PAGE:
I would argue the comparisons to Loragorn, Merry and Galadriel are valid as these heroes all decrease threat. Galadirel and Merry can give you the same breathing room you speak of by dropping threat first turn. Loragorn is more late game, but the drop is so huge that you can make a comparison in terms of its value being on par with a lower starting threat.

      I agree comparison to Mirlonde is easiest to make, and the reason I did not include the other Glorfindel is that he is clearly much more niche and hardly gets the same play. If I did compare them, I would think the higher starting threat coupled with the resource heavy healing is not as powerful. I thought I would focus more on threat lowering heroes as hardly anyone plays the other Glorfindel. Valid point though, I could have included him although i am not sure it would change anything in terms of the scoring.

      A more valid comparison I left off is the new ally coming out that will limit his play more than the other hero version. However, as he is not out yet I left him off on purpose as we do not know his full play ability as yet.

      However, when looking at Glorfindel’s full power I think you need to consider cards like Galadirel and Loragorn before claiming that he is indeed broken.

      • mpk permalink

        Wow, I’m not sure how I missed that paragraph – good job! It is true that current quests have put less of an emphasis on starting at low threat (ie. starting with an engaged enemy, shadows that send enemies to the next player, out-of-turn engagement) but I still think that Glorfindel fulfills a fundamentally different role in decks than any of the heroes you compared him to except Mirlonde (who is, unfortunately, manifestly inferior).

        That said, your overall conclusion of “Slightly Overpowered” is something I can definitely agree with.

  6. Traekos77 permalink

    True cost of a card can be reasonably determined by adding 1 to the cost for each constraint.

    Asfaloth (1 progress version) = 4 cost (2 base + 1 unique + 1 racial)
    Asfaloth (2 progress version) = 5 cost (2 base + 1 unique + 1 racial + 1 Glorfindel only)

    The problem is that the racial restriction is irrelevant in the 2 progress version, so the extra progress is a no-strings-attached bonus! The fix would be to increase the base cost by 1 or add the restricted keyword (I prefer the latter).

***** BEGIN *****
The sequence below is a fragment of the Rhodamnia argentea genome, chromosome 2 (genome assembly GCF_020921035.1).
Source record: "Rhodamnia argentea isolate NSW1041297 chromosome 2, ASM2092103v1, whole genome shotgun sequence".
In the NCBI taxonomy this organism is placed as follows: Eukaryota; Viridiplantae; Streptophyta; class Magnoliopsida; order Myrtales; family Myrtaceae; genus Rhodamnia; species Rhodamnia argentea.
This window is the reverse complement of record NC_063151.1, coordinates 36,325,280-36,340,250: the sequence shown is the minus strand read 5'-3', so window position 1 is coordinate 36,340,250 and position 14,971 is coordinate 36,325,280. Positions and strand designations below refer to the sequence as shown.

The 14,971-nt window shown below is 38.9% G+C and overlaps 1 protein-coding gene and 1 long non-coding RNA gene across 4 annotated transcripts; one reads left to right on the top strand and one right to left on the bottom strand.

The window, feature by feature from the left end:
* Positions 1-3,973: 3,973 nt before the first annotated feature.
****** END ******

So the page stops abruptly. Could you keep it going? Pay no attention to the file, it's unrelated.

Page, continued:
Light of Valinor = 3 cost (1 base + 1 unique + 1 racial)

    The problem is that beyond its cost, Light of Valinor gives Glorfindel a bonus by removing his only penalty! Again, the solution is to include a constraint of increased base cost or the restricted keyword (the latter being better).

    With both attachments now being restricted, it limits Glorfindel by making him an extra attacker rather than a super attacker. That is good enough from a balance perspective!

    • I like your restricted idea for Asfalofth. For LOV that might make it a bit too restrictive as you can’t then put any blades on him with both of those and other readying like fast hitch and wing foot are not restricted, but it’s a very good idea without changing the base cost. Thanks!

  7. I’m mostly in agreement, but I do take slight issue with your comparison of Light of Valinor to Fast Hitch – The stats on Glorfindel vastly outweigh the stats on most Hobbits (3 willpower plus 3 attack, versus 2 willpower for most Hobbits, plus one attack?), making LoV more valuable for one resource. Of course, then there is the unique dot on LoV, which makes it different (not in the direct comparison of Glory v. any given hobbit, but still). And, of course, LoV only gives you action advantage for questing, but Fast Hitch lets you, say, use Merry’s ability and then use him for a Hide test or some such.

    When I started writing this comment it seemed a lot more straight-forward. 😛 Anyways, good job with the article!

    • Haha I know what you mean brother. The versatility of fast hitch I think makes it similar to LOV despite the latter helping offset the negative effect on Glorfindel. Merry can quest for 2 and attack for a ton right back with it, or use him in a hide test etc as you said. Honestly these cards are so hard to compare straight up I am not even sure any of this makes sense.

  8. Anardil permalink

    I really agree that raising his starting threat to 7 is a great fix (and something I’d considered before). There’s nothing outstandingly broken about him, but 5 is just a bit too low. Good article!